Laurel Mack’s life stopped in many ways the day her 15-year-old daughter, Ellie, left the house to study at the library and never returned. She drifted away from her other two children, Hanna and Jake, and eventually she and her husband, Paul, divorced. Ten years later, Ellie’s remains and her backpack are found, though the police are unable to determine the reasons for her disappearance and death. After Ellie’s funeral, Laurel begins a relationship with Floyd, a man she meets in a cafe. She's disarmed by Floyd’s charm, but when she meets his young daughter, Poppy, Laurel is startled by her resemblance to Ellie. As the novel progresses, Laurel becomes increasingly determined to learn what happened to Ellie, especially after discovering an odd connection between Poppy’s mother and her daughter even as her relationship with Floyd is becoming more serious. Jewell’s (I Found You, 2017, etc.) latest thriller moves at a brisk pace even as she plays with narrative structure: The book is split into three sections, including a first one which alternates chapters between the time of Ellie’s disappearance and the present and a second section that begins as Laurel and Floyd meet. Both of these sections primarily focus on Laurel. In the third section, Jewell alternates narrators and moments in time: The narrator switches to alternating first-person points of view (told by Poppy’s mother and Floyd) interspersed with third-person narration of Ellie’s experiences and Laurel’s discoveries in the present. All of these devices serve to build palpable tension, but the structure also contributes to how deeply disturbing the story becomes. At times, the characters and the emotional core of the events are almost obscured by such quick maneuvering through the weighty plot.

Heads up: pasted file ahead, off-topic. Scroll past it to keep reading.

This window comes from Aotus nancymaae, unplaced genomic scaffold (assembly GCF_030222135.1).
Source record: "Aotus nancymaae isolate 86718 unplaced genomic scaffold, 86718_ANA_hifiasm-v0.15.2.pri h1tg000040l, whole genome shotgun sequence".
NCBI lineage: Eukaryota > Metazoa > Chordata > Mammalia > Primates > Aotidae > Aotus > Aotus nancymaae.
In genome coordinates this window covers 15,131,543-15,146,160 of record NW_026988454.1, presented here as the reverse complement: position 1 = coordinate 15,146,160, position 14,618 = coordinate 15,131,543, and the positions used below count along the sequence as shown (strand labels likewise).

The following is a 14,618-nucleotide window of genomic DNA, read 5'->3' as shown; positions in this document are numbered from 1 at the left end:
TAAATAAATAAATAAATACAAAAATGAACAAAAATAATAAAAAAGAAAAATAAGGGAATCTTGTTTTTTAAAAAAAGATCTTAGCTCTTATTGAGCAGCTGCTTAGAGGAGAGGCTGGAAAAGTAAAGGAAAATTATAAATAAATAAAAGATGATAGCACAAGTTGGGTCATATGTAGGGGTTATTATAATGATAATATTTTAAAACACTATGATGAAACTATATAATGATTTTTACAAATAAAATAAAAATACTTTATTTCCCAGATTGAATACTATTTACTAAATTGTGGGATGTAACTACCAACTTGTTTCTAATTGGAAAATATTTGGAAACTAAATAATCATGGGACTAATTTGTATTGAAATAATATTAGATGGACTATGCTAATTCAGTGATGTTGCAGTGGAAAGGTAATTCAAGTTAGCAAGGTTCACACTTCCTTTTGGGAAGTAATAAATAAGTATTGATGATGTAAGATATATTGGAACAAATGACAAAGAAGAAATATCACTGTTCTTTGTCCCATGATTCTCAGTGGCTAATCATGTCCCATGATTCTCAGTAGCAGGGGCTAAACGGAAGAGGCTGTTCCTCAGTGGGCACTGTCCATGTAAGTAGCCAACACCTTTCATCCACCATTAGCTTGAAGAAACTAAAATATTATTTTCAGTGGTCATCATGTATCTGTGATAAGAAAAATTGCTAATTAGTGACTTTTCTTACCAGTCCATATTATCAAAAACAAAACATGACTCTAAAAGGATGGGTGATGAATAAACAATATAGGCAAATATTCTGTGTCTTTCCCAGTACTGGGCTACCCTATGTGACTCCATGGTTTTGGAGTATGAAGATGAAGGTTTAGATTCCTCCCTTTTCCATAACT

Dark and unsettling, this novel’s end arrives abruptly even as readers are still moving at a breakneck speed.

Pub Date: April 24, 2018

ISBN: 978-1-5011-5464-5

Page Count: 368

Publisher: Atria

Review Posted Online: Feb. 6, 2018

Kirkus Reviews Issue: Feb. 15, 2018

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A strongly felt, if not terribly gripping, sendoff for a Turow favorite nearly 35 years after his appearance in Presumed...

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Trying his final case at 85, celebrated criminal defense lawyer Sandy Stern defends a Nobel-winning doctor and longtime friend whose cancer wonder drug saved Stern's life but subsequently led to the deaths of others.

Federal prosecutors are charging the eminent doctor, Kiril Pafko, with murder, fraud, and insider trading. An Argentine émigré like Stern, Pafko is no angel. His counselor is certain he sold stock in the company that produced the drug, g-Livia, before users' deaths were reported. The 78-year-old Nobelist is a serial adulterer whose former and current lovers have strong ties to the case. Working for one final time alongside his daughter and proficient legal partner, Marta, who has announced she will close the firm and retire along with her father following the case, Stern must deal not only with "senior moments" before Chief Judge Sonya "Sonny" Klonsky, but also his physical frailty. While taking a deep dive into the ups and downs of a complicated big-time trial, Turow (Testimony, 2017, etc.) crafts a love letter to his profession through his elegiac appreciation of Stern, who has appeared in all his Kindle County novels. The grandly mannered attorney (his favorite response is "Just so") has dedicated himself to the law at great personal cost. But had he not spent so much of his life inside courtrooms, "He never would have known himself." With its bland prosecutors, frequent focus on technical details like "double-blind clinical trials," and lack of real surprises, the novel likely will disappoint some fans of legal thrillers. But this smoothly efficient book gains timely depth through its discussion of thorny moral issues raised by a drug that can extend a cancer sufferer's life expectancy at the risk of suddenly ending it.

A strongly felt, if not terribly gripping, sendoff for a Turow favorite nearly 35 years after his appearance in Presumed Innocent.

Pub Date: May 12, 2020

ISBN: 978-1-5387-4813-8

Page Count: 448

Publisher: Grand Central Publishing

Review Posted Online: Feb. 10, 2020

Kirkus Reviews Issue: March 1, 2020